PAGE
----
Levon Helm, best known as the drummer and one of the lead vocalists in the Band, has died at the age of 71 from throat cancer.
He may have been American, but Levon Helm still had a huge impact on the history of Toronto music. It was here that he and rockabilly legend Ronnie Hawkins assembled the group of young Canadian hotshot players who would eventually become the Band. Just out of high school, he cut his teeth backing up Hawkins as they did the Canadian and American club circuit.
After parting ways with Hawkins, they went through a series of names, including a brief time known as The Canadian Squires, before settling in as the Hawks. They attracted the attention of Bob Dylan, who adopted them as his backing band during his electric years. The much-bootlegged Basement Tapes is them working with Dylan as he worked his way through that difficult transition
Helm, Robbie Roberston, Rick Danko, Richard Manual and Garth Hudson eventually changed their name to the Band, and recorded their first album the Big Pink in 1968. Their first single the Weight featured Helm singing lead, and while it wasn't an immediate commercial success, it is now considered one of the most influential songs of the 60s, and is easily their most recognizable.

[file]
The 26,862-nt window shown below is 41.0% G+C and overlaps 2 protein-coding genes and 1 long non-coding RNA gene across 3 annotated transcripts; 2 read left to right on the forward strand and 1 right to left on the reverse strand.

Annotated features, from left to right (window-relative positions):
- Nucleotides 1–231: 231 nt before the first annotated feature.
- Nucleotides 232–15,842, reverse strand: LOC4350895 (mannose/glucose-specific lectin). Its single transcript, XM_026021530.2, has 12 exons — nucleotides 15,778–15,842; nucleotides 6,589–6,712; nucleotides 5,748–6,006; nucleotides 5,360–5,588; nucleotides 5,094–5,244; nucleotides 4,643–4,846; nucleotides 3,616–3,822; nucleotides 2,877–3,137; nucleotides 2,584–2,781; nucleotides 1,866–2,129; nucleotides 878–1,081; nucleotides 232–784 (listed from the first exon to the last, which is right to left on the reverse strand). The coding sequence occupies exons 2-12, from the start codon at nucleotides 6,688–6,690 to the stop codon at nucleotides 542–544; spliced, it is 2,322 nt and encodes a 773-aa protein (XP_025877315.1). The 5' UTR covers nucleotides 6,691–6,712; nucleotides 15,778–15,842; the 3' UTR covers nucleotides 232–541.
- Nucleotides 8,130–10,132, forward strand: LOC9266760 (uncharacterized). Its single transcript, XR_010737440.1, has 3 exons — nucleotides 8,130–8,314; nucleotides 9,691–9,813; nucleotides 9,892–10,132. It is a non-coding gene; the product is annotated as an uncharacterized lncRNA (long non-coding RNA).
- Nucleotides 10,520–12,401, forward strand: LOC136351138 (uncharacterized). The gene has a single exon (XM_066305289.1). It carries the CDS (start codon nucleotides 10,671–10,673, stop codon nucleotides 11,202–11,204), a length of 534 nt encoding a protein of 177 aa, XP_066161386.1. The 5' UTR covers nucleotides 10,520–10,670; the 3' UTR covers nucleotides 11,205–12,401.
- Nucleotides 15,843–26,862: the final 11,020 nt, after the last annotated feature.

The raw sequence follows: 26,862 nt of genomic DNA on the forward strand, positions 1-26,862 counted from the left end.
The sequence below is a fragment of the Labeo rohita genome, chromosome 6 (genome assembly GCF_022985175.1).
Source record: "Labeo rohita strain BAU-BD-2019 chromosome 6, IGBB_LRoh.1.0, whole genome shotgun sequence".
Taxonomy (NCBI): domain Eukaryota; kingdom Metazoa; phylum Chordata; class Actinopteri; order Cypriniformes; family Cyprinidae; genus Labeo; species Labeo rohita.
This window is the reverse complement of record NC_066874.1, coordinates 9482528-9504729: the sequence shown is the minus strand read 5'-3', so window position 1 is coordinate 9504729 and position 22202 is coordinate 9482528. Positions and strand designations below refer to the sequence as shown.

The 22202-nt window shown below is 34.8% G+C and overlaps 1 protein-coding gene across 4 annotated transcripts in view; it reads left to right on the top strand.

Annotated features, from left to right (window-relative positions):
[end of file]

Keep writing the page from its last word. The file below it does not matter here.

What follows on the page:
The band's 1976 farewell performance was documented by Martin Scorsese in the Last Waltz, but Helm went on to have a strong solo music career until the very end of his life. Even after his voice was silenced by cancer, he continued to perform as a drummer And when his Cancer went into remission and his voice healed, went on to crank out three more Grammy-winning album between 2007 and 2011.
For more on Helm's solo career and his special relationship with Toronto, check out this 1983 NOW cover story on Helm.